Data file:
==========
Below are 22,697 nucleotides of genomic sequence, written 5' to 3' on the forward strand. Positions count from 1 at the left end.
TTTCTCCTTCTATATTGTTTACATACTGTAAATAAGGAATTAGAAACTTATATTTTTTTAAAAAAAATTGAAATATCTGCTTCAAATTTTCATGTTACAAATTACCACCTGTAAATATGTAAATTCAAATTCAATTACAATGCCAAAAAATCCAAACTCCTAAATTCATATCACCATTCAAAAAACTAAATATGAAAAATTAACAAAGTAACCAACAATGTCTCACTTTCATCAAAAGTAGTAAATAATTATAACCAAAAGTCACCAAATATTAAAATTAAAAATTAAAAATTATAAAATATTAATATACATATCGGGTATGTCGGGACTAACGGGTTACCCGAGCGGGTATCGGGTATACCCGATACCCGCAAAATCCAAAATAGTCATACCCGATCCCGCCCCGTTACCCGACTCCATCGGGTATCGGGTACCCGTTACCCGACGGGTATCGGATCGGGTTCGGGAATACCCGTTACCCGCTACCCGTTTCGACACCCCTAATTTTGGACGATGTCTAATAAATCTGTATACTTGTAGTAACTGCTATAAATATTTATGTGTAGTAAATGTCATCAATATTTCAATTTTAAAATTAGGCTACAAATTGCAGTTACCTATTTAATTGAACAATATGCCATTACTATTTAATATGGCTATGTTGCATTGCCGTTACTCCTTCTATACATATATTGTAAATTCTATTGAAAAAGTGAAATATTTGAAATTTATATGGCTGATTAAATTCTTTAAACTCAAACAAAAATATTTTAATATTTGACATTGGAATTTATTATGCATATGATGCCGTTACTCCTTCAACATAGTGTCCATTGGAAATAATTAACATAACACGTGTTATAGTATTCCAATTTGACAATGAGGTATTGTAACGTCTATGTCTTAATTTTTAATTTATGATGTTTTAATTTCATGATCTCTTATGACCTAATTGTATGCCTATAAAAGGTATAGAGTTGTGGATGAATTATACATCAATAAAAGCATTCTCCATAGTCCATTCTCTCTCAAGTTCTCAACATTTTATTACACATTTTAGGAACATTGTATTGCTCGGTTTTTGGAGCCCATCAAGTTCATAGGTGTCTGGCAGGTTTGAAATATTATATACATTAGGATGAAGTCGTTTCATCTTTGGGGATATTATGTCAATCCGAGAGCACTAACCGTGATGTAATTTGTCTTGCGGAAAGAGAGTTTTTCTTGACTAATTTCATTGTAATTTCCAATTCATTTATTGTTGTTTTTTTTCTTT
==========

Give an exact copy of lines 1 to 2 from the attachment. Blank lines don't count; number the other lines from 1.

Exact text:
Below are 22,697 nucleotides of genomic sequence, written 5' to 3' on the forward strand. Positions count from 1 at the left end.
TTTCTCCTTCTATATTGTTTACATACTGTAAATAAGGAATTAGAAACTTATATTTTTTTAAAAAAAATTGAAATATCTGCTTCAAATTTTCATGTTACAAATTACCACCTGTAAATATGTAAATTCAAATTCAATTACAATGCCAAAAAATCCAAACTCCTAAATTCATATCACCATTCAAAAAACTAAATATGAAAAATTAACAAAGTAACCAACAATGTCTCACTTTCATCAAAAGTAGTAAATAATTATAACCAAAAGTCACCAAATATTAAAATTAAAAATTAAAAATTATAAAATATTAATATACATATCGGGTATGTCGGGACTAACGGGTTACCCGAGCGGGTATCGGGTATACCCGATACCCGCAAAATCCAAAATAGTCATACCCGATCCCGCCCCGTTACCCGACTCCATCGGGTATCGGGTACCCGTTACCCGACGGGTATCGGATCGGGTTCGGGAATACCCGTTACCCGCTACCCGTTTCGACACCCCTAATTTTGGACGATGTCTAATAAATCTGTATACTTGTAGTAACTGCTATAAATATTTATGTGTAGTAAATGTCATCAATATTTCAATTTTAAAATTAGGCTACAAATTGCAGTTACCTATTTAATTGAACAATATGCCATTACTATTTAATATGGCTATGTTGCATTGCCGTTACTCCTTCTATACATATATTGTAAATTCTATTGAAAAAGTGAAATATTTGAAATTTATATGGCTGATTAAATTCTTTAAACTCAAACAAAAATATTTTAATATTTGACATTGGAATTTATTATGCATATGATGCCGTTACTCCTTCAACATAGTGTCCATTGGAAATAATTAACATAACACGTGTTATAGTATTCCAATTTGACAATGAGGTATTGTAACGTCTATGTCTTAATTTTTAATTTATGATGTTTTAATTTCATGATCTCTTATGACCTAATTGTATGCCTATAAAAGGTATAGAGTTGTGGATGAATTATACATCAATAAAAGCATTCTCCATAGTCCATTCTCTCTCAAGTTCTCAACATTTTATTACACATTTTAGGAACATTGTATTGCTCGGTTTTTGGAGCCCATCAAGTTCATAGGTGTCTGGCAGGTTTGAAATATTATATACATTAGGATGAAGTCGTTTCATCTTTGGGGATATTATGTCAATCCGAGAGCACTAACCGTGATGTAATTTGTCTTGCGGAAAGAGAGTTTTTCTTGACTAATTTCATTGTAATTTCCAATTCATTTATTGTTGTTTTTTTTCTTT